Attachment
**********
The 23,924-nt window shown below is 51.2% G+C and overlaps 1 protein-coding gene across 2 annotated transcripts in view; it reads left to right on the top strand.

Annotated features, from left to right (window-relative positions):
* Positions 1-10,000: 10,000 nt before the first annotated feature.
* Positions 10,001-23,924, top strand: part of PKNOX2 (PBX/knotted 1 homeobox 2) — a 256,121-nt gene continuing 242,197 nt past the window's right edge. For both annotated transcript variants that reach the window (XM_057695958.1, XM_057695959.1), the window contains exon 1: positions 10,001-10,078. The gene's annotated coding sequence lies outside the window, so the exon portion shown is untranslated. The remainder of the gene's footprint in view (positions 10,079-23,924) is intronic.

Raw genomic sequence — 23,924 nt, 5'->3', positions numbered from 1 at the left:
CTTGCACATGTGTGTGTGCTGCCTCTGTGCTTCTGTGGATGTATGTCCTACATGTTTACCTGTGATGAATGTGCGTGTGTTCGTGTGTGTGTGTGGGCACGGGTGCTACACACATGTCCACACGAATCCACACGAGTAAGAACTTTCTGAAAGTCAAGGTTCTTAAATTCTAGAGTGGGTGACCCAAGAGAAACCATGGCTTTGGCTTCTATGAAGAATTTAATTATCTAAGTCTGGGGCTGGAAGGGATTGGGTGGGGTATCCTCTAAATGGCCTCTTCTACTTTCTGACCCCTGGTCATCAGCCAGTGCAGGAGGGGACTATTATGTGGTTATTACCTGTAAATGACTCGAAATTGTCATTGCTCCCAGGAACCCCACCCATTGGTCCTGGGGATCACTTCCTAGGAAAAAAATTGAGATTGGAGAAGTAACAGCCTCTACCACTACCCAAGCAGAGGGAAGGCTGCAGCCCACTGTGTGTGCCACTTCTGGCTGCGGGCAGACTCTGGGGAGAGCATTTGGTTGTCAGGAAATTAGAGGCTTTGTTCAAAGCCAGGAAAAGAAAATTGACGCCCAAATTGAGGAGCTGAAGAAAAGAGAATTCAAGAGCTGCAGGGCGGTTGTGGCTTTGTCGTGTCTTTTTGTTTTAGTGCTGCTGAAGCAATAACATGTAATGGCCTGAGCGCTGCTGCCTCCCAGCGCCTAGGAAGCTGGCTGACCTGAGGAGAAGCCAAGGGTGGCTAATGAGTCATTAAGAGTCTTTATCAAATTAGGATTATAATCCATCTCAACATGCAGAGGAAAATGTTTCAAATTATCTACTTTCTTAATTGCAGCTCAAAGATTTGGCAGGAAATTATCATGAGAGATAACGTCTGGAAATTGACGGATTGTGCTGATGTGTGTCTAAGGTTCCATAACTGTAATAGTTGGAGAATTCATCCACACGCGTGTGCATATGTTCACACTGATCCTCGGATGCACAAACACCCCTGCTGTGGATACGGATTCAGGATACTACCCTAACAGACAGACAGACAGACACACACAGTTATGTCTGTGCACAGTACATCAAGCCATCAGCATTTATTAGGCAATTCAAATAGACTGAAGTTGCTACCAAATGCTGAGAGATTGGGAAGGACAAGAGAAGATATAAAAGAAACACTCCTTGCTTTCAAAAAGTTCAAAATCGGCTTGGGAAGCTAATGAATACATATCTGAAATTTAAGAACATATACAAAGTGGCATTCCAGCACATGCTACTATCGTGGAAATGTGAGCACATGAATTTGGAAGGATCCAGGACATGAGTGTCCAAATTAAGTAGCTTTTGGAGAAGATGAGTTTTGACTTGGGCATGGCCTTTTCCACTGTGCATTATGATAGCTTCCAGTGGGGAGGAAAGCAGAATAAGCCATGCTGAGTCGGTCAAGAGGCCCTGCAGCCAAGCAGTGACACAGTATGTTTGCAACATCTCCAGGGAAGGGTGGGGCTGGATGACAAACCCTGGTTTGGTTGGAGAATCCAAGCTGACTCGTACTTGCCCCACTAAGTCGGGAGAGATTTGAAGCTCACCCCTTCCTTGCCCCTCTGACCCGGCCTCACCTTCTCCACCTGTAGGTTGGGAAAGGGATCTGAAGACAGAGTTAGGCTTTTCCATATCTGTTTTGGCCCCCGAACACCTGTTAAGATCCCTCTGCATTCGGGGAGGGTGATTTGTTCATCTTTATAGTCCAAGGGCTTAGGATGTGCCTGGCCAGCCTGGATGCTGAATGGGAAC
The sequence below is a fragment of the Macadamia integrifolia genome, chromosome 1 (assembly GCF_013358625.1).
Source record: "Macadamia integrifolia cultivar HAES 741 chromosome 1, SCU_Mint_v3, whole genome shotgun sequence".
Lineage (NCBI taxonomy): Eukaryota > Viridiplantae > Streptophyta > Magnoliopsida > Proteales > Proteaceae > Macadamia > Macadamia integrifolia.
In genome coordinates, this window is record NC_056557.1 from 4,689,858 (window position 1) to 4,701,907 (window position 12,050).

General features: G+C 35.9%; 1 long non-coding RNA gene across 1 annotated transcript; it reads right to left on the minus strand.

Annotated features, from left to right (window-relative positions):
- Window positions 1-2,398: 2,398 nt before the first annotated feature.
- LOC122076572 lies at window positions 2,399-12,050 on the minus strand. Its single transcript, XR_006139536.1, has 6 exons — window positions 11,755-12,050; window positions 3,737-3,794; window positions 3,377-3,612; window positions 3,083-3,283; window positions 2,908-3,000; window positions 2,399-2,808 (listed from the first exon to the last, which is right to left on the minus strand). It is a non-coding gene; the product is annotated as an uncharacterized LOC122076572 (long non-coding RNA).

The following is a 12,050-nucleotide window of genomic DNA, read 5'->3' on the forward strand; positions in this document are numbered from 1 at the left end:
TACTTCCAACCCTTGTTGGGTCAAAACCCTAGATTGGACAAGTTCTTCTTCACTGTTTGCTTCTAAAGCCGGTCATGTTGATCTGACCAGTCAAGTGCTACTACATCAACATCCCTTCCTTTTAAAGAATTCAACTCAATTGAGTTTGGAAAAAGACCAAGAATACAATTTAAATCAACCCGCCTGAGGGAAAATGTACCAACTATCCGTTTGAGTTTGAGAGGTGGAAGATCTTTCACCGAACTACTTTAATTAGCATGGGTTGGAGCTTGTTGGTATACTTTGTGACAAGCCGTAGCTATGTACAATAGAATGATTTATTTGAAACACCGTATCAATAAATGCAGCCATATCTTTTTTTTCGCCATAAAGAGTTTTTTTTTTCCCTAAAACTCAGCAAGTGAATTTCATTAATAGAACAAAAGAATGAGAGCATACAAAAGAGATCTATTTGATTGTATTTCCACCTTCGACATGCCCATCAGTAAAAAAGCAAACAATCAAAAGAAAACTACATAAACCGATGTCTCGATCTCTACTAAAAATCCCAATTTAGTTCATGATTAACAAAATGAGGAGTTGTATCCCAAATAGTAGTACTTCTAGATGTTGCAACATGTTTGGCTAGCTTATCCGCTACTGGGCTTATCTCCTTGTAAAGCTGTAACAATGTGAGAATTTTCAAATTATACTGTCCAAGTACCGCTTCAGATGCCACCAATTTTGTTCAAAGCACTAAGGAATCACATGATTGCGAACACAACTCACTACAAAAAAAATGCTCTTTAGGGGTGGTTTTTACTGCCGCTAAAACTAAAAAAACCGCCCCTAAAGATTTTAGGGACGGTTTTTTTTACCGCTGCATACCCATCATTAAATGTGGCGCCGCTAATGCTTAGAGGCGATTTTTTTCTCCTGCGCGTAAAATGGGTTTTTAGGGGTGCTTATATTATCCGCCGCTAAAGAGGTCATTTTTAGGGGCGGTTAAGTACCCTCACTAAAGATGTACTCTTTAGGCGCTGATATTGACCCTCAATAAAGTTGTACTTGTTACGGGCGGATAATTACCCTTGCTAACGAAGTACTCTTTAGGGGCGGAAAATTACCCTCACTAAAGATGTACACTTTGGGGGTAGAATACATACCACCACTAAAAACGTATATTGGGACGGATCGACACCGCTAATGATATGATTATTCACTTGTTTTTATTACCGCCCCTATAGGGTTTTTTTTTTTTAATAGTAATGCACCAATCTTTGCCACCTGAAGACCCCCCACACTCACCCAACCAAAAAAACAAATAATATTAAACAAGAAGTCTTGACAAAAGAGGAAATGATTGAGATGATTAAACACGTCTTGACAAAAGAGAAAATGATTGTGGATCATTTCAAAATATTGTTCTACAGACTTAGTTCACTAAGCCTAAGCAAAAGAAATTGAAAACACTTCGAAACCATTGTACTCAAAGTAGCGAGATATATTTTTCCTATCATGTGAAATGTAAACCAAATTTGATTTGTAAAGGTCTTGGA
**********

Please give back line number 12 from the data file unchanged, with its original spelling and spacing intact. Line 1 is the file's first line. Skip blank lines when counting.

Annotated features, from left to right (window-relative positions):